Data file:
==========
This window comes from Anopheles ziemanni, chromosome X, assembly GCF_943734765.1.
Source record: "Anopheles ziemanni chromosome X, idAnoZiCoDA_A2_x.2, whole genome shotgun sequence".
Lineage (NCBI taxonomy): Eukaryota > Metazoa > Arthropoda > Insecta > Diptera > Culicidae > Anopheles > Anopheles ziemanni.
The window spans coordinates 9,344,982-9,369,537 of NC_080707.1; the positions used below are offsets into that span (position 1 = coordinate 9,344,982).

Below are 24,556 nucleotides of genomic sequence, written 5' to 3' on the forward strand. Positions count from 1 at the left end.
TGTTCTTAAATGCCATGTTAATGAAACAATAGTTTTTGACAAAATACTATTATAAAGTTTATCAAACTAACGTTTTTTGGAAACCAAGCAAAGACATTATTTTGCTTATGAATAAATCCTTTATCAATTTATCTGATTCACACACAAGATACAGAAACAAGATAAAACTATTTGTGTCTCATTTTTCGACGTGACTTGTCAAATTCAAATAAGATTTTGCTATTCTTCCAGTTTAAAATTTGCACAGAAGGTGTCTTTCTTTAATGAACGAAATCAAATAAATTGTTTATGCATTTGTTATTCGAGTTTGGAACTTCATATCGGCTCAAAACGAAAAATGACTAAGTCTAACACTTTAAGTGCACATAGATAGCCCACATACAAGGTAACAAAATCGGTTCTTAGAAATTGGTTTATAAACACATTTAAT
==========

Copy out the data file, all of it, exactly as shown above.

This window comes from Anopheles ziemanni, chromosome X, assembly GCF_943734765.1.
Source record: "Anopheles ziemanni chromosome X, idAnoZiCoDA_A2_x.2, whole genome shotgun sequence".
Lineage (NCBI taxonomy): Eukaryota > Metazoa > Arthropoda > Insecta > Diptera > Culicidae > Anopheles > Anopheles ziemanni.
The window spans coordinates 9,344,982-9,369,537 of NC_080707.1; the positions used below are offsets into that span (position 1 = coordinate 9,344,982).

Below are 24,556 nucleotides of genomic sequence, written 5' to 3' on the forward strand. Positions count from 1 at the left end.
TGTTCTTAAATGCCATGTTAATGAAACAATAGTTTTTGACAAAATACTATTATAAAGTTTATCAAACTAACGTTTTTTGGAAACCAAGCAAAGACATTATTTTGCTTATGAATAAATCCTTTATCAATTTATCTGATTCACACACAAGATACAGAAACAAGATAAAACTATTTGTGTCTCATTTTTCGACGTGACTTGTCAAATTCAAATAAGATTTTGCTATTCTTCCAGTTTAAAATTTGCACAGAAGGTGTCTTTCTTTAATGAACGAAATCAAATAAATTGTTTATGCATTTGTTATTCGAGTTTGGAACTTCATATCGGCTCAAAACGAAAAATGACTAAGTCTAACACTTTAAGTGCACATAGATAGCCCACATACAAGGTAACAAAATCGGTTCTTAGAAATTGGTTTATAAACACATTTAAT